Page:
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Vegan Planet: February 2012

Wednesday, February 29, 2012


Guest Post by Julieanna Hever + Book Giveaway!

Happy Leap Day!  I’m very excited to celebrate this extra day with a guest post by Julieanna Hever (aka The Plant Dietitian).  

The author of the bestselling book The Complete Idiot’s Guide to Plant-Based Nutrition, Julieanna is the co-author of The Complete Idiot's Guide to Gluten-Free Vegan Cooking and the nutrition columnist for VegNews Magazine. Julieanna was recently featured on The Dr. Oz Show and has taught as part of Dr. T. Colin Campbell’s eCornell Plant-Based Nutrition Certification Program, among other endeavors.

In honor of Julieanna’s guest post today, I’m giving away a copy of her book, The Complete Idiot’s Guide to Plant-Based Nutrition.  Find out how you can enter to win this amazing book at the end of this post where you can also discover if you're the new winner of the Heart Healthy Pizza cookbook (the previous winner didn't contact me, so a new winner has been chosen.) 

Here now is Julieanna Hever, with her post entitled:

Oil Slick

Confusion prevails in mainstream media and in the minds of consumers regarding oil and its benefits or lack thereof. Commonly, there are questions about which types of fat are healthy, how much we need, and what the best sources are.
Due to the popularity of diets like the Mediterranean Diet, oil has become known as a health food….beginning with olive oil. However, olive oil is not the highlight of this successful historical health hint. Instead, there other multiple factors involved, including the fact that the population documented in the Seven Countries Study (the one that kicked off the olive oil myth) ate a diet rich in fruits, vegetables, beans, whole grain breads, herbs, and spices, and were physically active. Yes, they included fish and olive oil, but those components weren't the main attraction to the health achievements of these people.

For anyone trying to lose weight or moderate blood cholesterol levels, using oil in food preparation is not optimal. Remember that oil is 100 percent pure fat and that fat has more than twice the amount of calories per gram as do carbohydrate and protein. The other fact to consider is that you can attain all of the essential fats you need for optimal health by consuming a tablespoon or two of seeds (especially flax, hemp, or chia) or a quarter-cup of walnuts per day. If you compare whole olives and flaxseeds to their derived oils, you will see the difference in nutritional composition (see table). In the whole food version, you retain the healthy fiber, in addition to most of the vitamins, and minerals which are lost in the processing into oil.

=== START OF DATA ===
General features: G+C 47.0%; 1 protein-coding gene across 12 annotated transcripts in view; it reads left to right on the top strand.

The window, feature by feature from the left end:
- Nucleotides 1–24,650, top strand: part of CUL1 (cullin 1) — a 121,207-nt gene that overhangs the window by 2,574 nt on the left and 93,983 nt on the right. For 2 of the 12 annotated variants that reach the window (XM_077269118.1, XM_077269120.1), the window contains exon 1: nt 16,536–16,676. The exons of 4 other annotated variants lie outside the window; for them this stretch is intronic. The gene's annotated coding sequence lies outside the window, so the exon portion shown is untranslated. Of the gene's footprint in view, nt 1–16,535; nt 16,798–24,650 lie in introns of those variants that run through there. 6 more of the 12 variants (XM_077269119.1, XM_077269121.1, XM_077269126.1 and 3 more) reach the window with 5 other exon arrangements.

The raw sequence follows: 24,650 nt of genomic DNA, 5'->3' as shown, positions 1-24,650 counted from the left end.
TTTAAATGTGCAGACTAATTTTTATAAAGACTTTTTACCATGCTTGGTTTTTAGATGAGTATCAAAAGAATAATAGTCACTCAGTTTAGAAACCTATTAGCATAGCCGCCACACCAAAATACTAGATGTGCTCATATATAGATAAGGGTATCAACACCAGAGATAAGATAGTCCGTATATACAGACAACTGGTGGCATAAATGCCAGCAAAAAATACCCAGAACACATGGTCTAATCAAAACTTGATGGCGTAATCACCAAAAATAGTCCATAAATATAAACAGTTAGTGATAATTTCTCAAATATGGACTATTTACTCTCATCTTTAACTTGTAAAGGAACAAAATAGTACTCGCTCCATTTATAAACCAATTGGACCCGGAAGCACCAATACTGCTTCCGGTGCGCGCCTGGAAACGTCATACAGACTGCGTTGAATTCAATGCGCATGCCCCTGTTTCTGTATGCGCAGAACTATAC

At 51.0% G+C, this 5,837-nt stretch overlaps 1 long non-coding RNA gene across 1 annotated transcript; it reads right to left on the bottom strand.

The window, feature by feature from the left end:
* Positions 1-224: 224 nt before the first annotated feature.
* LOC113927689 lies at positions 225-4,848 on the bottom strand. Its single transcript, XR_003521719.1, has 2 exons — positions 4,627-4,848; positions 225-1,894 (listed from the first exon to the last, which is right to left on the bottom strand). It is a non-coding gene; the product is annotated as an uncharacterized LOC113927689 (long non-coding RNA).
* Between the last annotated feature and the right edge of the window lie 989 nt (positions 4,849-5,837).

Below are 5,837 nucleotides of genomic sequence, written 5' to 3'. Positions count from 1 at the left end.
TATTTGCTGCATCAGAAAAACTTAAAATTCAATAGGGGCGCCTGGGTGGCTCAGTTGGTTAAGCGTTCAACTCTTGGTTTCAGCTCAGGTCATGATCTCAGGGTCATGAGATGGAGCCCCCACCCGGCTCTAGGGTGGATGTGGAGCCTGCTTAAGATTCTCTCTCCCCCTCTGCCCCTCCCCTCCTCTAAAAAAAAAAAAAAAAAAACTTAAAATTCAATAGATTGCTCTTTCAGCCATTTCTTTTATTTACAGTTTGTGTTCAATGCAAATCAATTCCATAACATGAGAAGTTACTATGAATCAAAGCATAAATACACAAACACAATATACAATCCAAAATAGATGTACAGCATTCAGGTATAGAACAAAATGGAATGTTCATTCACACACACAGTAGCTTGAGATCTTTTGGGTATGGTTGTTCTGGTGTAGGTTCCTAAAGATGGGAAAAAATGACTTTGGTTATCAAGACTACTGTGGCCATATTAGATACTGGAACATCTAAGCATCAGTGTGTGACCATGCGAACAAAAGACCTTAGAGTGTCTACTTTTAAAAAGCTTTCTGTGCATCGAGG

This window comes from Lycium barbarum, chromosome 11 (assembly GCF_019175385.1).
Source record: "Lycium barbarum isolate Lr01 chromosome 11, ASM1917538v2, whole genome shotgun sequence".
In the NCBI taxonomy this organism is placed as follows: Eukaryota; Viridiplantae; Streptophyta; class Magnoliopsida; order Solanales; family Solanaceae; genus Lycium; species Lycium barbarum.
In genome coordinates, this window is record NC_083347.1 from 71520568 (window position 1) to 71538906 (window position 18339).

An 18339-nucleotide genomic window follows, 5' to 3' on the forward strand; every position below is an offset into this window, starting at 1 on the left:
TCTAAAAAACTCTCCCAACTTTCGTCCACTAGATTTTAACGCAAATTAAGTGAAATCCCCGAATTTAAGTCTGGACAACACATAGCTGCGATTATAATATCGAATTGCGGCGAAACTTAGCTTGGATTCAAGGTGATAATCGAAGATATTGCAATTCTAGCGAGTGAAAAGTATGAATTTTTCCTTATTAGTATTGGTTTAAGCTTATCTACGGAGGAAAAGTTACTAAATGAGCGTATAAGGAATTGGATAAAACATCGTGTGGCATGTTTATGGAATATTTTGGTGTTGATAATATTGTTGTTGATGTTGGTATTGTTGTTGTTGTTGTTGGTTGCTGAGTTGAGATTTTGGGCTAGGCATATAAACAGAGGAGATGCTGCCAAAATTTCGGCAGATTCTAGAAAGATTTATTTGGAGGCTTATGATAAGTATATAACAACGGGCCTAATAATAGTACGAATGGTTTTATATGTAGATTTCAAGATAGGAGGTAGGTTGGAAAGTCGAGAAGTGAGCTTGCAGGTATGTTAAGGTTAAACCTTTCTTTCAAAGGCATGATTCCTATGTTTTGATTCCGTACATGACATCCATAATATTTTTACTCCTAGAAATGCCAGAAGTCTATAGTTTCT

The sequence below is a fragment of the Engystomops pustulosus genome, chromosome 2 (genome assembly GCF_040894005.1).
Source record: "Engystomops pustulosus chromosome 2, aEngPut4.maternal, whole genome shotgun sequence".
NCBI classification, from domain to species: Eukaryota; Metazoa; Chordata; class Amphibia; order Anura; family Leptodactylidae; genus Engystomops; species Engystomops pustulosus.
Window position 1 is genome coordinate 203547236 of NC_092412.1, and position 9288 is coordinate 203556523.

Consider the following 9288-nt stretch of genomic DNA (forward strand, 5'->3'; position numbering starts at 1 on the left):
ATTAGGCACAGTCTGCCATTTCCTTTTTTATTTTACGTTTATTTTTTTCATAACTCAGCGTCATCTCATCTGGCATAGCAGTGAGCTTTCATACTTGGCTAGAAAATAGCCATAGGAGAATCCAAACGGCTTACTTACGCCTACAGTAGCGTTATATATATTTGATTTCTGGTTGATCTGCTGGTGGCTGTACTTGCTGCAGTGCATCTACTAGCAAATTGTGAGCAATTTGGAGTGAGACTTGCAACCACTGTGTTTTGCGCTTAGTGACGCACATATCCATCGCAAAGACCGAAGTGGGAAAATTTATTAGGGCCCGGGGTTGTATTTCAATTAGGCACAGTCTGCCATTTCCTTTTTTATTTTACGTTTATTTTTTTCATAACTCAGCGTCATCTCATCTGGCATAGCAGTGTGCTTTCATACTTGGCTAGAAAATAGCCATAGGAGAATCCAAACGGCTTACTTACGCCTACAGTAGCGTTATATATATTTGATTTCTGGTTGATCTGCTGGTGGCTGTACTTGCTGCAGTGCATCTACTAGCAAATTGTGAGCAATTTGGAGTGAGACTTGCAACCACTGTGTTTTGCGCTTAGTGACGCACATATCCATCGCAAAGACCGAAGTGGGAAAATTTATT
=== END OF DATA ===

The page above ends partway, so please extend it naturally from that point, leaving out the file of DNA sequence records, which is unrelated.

Fiber (g)
Fat (g)
Olives (1 cup)
Olive Oil (1 cup)
Flaxseeds (1 TBSP)
Flaxseed Oil (1 TBSP)

The key to weight loss success is to focus on satiety. If you feel full, you will eat less and ultimately retain your ideal body weight. Satiety and fullness are the result of a diet high in bulk (fiber plus water). The reason it promotes satiety is because when food is bulky, it triggers sensors in your stomach which tell your brain you are full. If you compare an equal amount of calories of oil versus whole food sources, you can eat a lot more food, as you end up with a lot more bang for your caloric buck. There is even evidence that oil can harm the endothelial cells of the arteries, which can promote heart disease.

The good news is that preparing foods without oil is easy and difficult to detect the difference in taste. Here are some tips for oil-free cooking:

Find more information on eating low-fat whole food, plant-based on my website and in my books, The Complete Idiots Guide to Plant-Based Nutrition and The Complete Idiot's Guide to Gluten-Free Vegan Cooking.

Now's your chance to find out everything you ever wanted to know about vegan nutrition! I’m giving away one copy of Julieanna's book: The Complete Idiot’s Guide to Plant-Based Nutrition.  And because today is Leap Day, instead of answering a question to win, you get to ask it!  To win this amazing book, all you have to do is leave a comment at the end of this post that asks me a food question or asks Julieanna a nutrition question. (If you don't have a question, you can leave any comment you prefer.) The winner will be chosen at random and when the winner is announced, the winning question will be answered as well.

Here’s how to enter: Just leave a comment at the end of this post asking a vegan food or nutrition question. (If you don’t have a question, just leave any comment you choose!)

To increase your chances of winning, do any or all of the following (leave a separate comment for each one you do): 
This giveaway will close at midnight on Sunday, March 5.  A winner will be chosen at random and announced on Monday, March 6. Enter now and Happy Leap Day!